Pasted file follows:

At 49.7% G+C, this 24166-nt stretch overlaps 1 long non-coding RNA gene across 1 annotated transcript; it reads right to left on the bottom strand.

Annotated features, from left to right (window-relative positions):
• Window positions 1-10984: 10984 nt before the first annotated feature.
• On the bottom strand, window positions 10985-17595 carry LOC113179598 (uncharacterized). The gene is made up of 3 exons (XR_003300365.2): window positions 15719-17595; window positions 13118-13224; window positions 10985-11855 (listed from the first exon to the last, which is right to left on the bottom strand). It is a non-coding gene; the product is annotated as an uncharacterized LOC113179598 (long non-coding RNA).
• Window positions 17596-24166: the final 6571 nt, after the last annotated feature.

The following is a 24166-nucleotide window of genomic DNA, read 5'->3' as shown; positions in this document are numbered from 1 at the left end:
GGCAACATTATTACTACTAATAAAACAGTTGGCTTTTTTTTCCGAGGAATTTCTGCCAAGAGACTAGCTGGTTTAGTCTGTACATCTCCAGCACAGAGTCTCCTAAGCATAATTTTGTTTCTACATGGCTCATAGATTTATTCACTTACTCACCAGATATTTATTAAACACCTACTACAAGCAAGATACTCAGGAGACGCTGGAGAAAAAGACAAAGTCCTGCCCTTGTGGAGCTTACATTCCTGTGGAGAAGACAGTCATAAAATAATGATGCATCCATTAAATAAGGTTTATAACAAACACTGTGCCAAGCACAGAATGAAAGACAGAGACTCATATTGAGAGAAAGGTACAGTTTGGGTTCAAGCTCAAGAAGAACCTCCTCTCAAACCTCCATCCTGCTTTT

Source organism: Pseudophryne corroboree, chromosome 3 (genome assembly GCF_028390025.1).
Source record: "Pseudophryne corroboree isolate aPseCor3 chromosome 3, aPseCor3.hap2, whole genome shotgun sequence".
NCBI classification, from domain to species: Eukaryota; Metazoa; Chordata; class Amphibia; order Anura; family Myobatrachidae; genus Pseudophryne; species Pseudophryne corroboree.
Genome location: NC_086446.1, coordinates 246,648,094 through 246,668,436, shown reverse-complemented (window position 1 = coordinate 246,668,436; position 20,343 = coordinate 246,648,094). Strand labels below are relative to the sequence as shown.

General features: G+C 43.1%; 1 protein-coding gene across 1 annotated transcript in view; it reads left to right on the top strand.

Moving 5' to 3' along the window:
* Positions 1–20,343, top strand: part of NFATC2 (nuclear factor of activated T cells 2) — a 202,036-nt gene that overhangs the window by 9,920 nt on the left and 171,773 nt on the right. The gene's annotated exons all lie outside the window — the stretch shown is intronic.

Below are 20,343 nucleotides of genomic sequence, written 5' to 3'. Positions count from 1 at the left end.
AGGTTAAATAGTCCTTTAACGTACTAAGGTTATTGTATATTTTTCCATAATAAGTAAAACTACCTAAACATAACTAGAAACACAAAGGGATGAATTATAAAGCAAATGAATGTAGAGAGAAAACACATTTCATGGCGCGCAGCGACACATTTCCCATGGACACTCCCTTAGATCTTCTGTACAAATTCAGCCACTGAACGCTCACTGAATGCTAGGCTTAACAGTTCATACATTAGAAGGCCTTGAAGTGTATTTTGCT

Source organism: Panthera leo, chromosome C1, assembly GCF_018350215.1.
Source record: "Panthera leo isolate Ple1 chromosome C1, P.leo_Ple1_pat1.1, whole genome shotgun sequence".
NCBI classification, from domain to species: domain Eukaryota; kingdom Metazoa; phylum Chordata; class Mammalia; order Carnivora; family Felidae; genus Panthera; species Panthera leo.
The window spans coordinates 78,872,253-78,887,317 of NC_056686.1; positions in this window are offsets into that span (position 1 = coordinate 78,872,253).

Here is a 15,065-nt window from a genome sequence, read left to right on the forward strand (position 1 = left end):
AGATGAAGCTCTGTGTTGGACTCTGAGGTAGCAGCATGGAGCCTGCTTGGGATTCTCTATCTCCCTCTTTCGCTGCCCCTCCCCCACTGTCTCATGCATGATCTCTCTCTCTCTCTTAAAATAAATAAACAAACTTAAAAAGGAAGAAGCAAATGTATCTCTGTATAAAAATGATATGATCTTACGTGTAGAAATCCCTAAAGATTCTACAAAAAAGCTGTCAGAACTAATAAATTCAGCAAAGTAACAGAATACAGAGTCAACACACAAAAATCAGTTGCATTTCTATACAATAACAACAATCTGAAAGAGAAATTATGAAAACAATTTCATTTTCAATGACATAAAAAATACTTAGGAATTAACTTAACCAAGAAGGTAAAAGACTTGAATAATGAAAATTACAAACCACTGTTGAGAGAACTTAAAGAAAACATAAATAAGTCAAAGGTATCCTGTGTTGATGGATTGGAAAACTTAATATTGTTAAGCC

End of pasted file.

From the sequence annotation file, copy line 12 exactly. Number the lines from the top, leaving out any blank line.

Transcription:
General features: G+C 43.1%; 1 protein-coding gene across 1 annotated transcript in view; it reads left to right on the top strand.